To make the dough with a food processor, fit a food processor with the metal blade. Add all but ½ cup of the flour and the salt to the work bowl and pulse to mix. You will use the reserved ½ cup flour later to adjust the consistency of the dough.
Crack the eggs into a liquid measuring cup and remove any stray shells. Add the olive oil; there is no need to stir. Pour the eggs and oil into the work bowl. Process until the flour is evenly moistened and crumbly, about 10 seconds. Test the dough by pinching it; if it is very sticky, add more flour, 1 Tbs. at a time, processing until it is incorporated. After about 30 seconds total, the dough should come together in a loose ball and feel moist but not sticky.
Dust a clean work surface with flour. Remove the ball of dough from the food processor and place it in the center of the floured surface. Using your hands, flatten the dough into a disk.
Using the heel of your hand, push the dough down and away from you, fold it in half back toward you, rotate a quarter turn and repeat the kneading motion. After about 10 minutes, the dough should be smooth and elastic.
Shape the dough into a ball, cover with an overturned bowl and let rest for 15 minutes before you roll it out. The gluten in the flour will relax, making the dough easier to roll. Do not let it rest longer or it will be too dry. Makes 1.25 lb. dough.
Roll out the pasta with a machine, to the thinnest setting. Lay the sheets out flat on a floured surface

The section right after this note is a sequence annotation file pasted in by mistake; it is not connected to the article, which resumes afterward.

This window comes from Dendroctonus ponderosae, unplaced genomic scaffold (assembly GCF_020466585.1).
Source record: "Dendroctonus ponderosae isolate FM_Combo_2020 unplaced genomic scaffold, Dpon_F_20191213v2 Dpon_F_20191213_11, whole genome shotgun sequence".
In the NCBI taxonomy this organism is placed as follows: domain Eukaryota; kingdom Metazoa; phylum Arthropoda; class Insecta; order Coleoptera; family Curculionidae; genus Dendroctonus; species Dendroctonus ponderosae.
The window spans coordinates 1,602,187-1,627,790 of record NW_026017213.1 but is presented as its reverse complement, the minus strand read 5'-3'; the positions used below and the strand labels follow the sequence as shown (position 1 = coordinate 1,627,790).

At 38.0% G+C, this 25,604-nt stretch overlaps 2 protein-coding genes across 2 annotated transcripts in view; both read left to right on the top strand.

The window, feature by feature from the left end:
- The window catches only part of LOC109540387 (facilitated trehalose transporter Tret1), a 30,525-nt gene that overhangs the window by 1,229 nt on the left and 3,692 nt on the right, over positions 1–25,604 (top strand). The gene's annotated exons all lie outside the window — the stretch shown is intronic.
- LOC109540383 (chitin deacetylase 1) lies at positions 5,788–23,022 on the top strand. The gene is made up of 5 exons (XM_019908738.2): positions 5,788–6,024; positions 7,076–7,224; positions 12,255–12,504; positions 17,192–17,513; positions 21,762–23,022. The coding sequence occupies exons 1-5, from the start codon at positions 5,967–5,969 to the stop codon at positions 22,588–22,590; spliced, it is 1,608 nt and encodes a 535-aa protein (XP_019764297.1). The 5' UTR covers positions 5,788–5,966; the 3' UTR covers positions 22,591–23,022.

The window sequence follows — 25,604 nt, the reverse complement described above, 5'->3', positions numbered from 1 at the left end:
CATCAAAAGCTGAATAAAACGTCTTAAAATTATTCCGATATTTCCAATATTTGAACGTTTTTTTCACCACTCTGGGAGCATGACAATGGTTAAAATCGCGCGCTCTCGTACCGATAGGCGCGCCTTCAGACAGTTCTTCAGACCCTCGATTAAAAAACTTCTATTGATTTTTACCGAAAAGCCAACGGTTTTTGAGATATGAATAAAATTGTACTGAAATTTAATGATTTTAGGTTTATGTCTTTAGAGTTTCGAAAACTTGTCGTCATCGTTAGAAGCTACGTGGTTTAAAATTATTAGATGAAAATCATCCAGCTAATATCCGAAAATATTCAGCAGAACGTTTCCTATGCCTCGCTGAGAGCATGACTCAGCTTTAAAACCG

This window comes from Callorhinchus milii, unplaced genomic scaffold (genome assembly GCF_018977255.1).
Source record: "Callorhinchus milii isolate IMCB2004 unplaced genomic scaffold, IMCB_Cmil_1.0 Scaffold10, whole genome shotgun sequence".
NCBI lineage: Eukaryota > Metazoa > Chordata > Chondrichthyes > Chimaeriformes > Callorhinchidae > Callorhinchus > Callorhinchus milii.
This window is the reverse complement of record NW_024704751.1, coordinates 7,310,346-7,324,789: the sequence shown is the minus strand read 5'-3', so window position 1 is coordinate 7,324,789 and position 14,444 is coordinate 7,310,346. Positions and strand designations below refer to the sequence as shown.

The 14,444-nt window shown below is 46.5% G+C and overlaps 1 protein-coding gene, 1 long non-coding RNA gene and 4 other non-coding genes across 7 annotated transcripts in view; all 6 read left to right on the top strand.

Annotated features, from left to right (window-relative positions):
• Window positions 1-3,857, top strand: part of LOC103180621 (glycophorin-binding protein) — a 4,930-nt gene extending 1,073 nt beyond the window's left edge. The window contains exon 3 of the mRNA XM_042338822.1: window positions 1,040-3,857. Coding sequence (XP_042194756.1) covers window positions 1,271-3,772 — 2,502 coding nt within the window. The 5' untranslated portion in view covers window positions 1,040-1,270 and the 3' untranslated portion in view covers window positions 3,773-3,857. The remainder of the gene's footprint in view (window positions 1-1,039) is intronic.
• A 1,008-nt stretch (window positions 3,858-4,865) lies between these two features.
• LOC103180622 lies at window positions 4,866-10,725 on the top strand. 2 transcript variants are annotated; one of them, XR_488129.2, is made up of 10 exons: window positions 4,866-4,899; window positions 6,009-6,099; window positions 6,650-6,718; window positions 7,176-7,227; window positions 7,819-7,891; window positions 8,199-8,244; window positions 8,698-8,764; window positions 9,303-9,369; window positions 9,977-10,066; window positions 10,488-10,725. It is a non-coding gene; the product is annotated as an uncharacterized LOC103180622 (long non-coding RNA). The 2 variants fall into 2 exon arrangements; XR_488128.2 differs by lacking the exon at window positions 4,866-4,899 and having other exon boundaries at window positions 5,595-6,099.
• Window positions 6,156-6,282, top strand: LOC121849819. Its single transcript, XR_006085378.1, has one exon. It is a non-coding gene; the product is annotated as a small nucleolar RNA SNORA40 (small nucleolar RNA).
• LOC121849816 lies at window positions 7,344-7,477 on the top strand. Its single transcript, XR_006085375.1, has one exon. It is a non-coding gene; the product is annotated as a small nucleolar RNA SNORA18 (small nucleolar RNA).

Working with one piece of dough at a time, fold lengthwise to make the centre, then unfold so it is flat again. Beginning about 2 inches (5 cm) from one of the short ends, place small spoonfuls of the filling at 2-inch (5-cm) intervals down the centre of one side of the fold. Dip a pastry brush in cool water and lightly brush around the filling; this acts as a glue that keeps the filling tightly sealed inside the pasta. Fold the dough over the filling. Using your fingers, mold the dough around the filling to eliminate any air pockets. Press the edges of the dough firmly together to seal. Using a fluted or straight pasta cutter or a chef’s knife, trim off about 1/8 inch (3 mm) from all sides of the pasta strip. Cut evenly between the mounds to make 2 to 2.5-inch (5- to 6-cm) square ravioli. Place the ravioli in a single layer on a floured rimmed backing sheet. Turn every few minutes to prevent ravioli from sticking. Do not let them sit too long or the filling will seep through the dough.
In a large pot, bring 5 quarts (5 litres) of water to a rapid boil.
Rewarm the tomato sauce, stirring in the basil as the last ingredient.
Add salt to the boiling water and gently drop in half of the ravioli, then cover the pot. When the water returns to a boil, uncover and cook, stirring occasionally and reducing the heat as needed to prevent the ravioli from knocking against one another and breaking. The total cooking time should be 3-5 minutes. Test a ravioli for doneness, then lift our with a large slotted spoon, allowing a little water to cling to them so they remain moist, and transfer to a large, warmed, shallow serving bowl; cover the bowl with foil to keep ravioli warm. Repeat with remaining ravioli. Spoon the tomato sauce over the ravioli and sprinkle with a little cheese. Serve right away. Pass extra cheese at the table. Serves 4.
From Williams-Sonoma The Pasta Book, by Julia della Croce